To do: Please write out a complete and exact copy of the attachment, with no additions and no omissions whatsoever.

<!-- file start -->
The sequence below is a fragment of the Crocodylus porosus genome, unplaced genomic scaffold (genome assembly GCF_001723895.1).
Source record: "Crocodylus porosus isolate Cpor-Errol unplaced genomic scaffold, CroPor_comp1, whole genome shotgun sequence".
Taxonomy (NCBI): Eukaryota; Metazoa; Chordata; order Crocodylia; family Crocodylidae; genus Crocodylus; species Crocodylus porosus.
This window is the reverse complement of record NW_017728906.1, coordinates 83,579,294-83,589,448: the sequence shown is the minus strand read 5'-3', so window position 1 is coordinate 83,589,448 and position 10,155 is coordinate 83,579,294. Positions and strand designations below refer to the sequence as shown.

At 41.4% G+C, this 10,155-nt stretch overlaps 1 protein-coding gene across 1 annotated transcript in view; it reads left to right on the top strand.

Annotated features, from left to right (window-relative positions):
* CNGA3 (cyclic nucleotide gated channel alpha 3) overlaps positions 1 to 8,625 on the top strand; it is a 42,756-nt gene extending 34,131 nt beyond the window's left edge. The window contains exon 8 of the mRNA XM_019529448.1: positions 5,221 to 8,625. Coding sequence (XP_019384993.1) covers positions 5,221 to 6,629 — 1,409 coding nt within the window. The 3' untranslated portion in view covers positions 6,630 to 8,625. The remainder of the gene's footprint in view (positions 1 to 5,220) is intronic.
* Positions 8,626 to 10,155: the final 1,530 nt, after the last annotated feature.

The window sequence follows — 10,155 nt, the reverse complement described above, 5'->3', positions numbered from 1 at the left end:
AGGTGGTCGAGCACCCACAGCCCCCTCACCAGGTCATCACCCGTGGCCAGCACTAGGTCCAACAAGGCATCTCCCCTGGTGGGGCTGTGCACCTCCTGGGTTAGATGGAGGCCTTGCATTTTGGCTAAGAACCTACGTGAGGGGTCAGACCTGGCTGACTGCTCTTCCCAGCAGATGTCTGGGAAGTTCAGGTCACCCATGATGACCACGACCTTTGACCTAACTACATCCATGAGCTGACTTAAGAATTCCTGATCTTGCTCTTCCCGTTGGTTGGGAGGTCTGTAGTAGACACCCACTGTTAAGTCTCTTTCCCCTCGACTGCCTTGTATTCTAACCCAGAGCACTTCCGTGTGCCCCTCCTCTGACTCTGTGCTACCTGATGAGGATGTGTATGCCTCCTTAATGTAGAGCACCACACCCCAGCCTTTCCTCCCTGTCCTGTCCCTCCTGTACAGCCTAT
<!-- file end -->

The sequence below is a fragment of the Crocodylus porosus genome, unplaced genomic scaffold (genome assembly GCF_001723895.1).
Source record: "Crocodylus porosus isolate Cpor-Errol unplaced genomic scaffold, CroPor_comp1, whole genome shotgun sequence".
Taxonomy (NCBI): Eukaryota; Metazoa; Chordata; order Crocodylia; family Crocodylidae; genus Crocodylus; species Crocodylus porosus.
This window is the reverse complement of record NW_017728906.1, coordinates 83,579,294-83,589,448: the sequence shown is the minus strand read 5'-3', so window position 1 is coordinate 83,589,448 and position 10,155 is coordinate 83,579,294. Positions and strand designations below refer to the sequence as shown.

At 41.4% G+C, this 10,155-nt stretch overlaps 1 protein-coding gene across 1 annotated transcript in view; it reads left to right on the top strand.

Annotated features, from left to right (window-relative positions):
* CNGA3 (cyclic nucleotide gated channel alpha 3) overlaps positions 1 to 8,625 on the top strand; it is a 42,756-nt gene extending 34,131 nt beyond the window's left edge. The window contains exon 8 of the mRNA XM_019529448.1: positions 5,221 to 8,625. Coding sequence (XP_019384993.1) covers positions 5,221 to 6,629 — 1,409 coding nt within the window. The 3' untranslated portion in view covers positions 6,630 to 8,625. The remainder of the gene's footprint in view (positions 1 to 5,220) is intronic.
* Positions 8,626 to 10,155: the final 1,530 nt, after the last annotated feature.

The window sequence follows — 10,155 nt, the reverse complement described above, 5'->3', positions numbered from 1 at the left end:
AGGTGGTCGAGCACCCACAGCCCCCTCACCAGGTCATCACCCGTGGCCAGCACTAGGTCCAACAAGGCATCTCCCCTGGTGGGGCTGTGCACCTCCTGGGTTAGATGGAGGCCTTGCATTTTGGCTAAGAACCTACGTGAGGGGTCAGACCTGGCTGACTGCTCTTCCCAGCAGATGTCTGGGAAGTTCAGGTCACCCATGATGACCACGACCTTTGACCTAACTACATCCATGAGCTGACTTAAGAATTCCTGATCTTGCTCTTCCCGTTGGTTGGGAGGTCTGTAGTAGACACCCACTGTTAAGTCTCTTTCCCCTCGACTGCCTTGTATTCTAACCCAGAGCACTTCCGTGTGCCCCTCCTCTGACTCTGTGCTACCTGATGAGGATGTGTATGCCTCCTTAATGTAGAGCACCACACCCCAGCCTTTCCTCCCTGTCCTGTCCCTCCTGTACAGCCTAT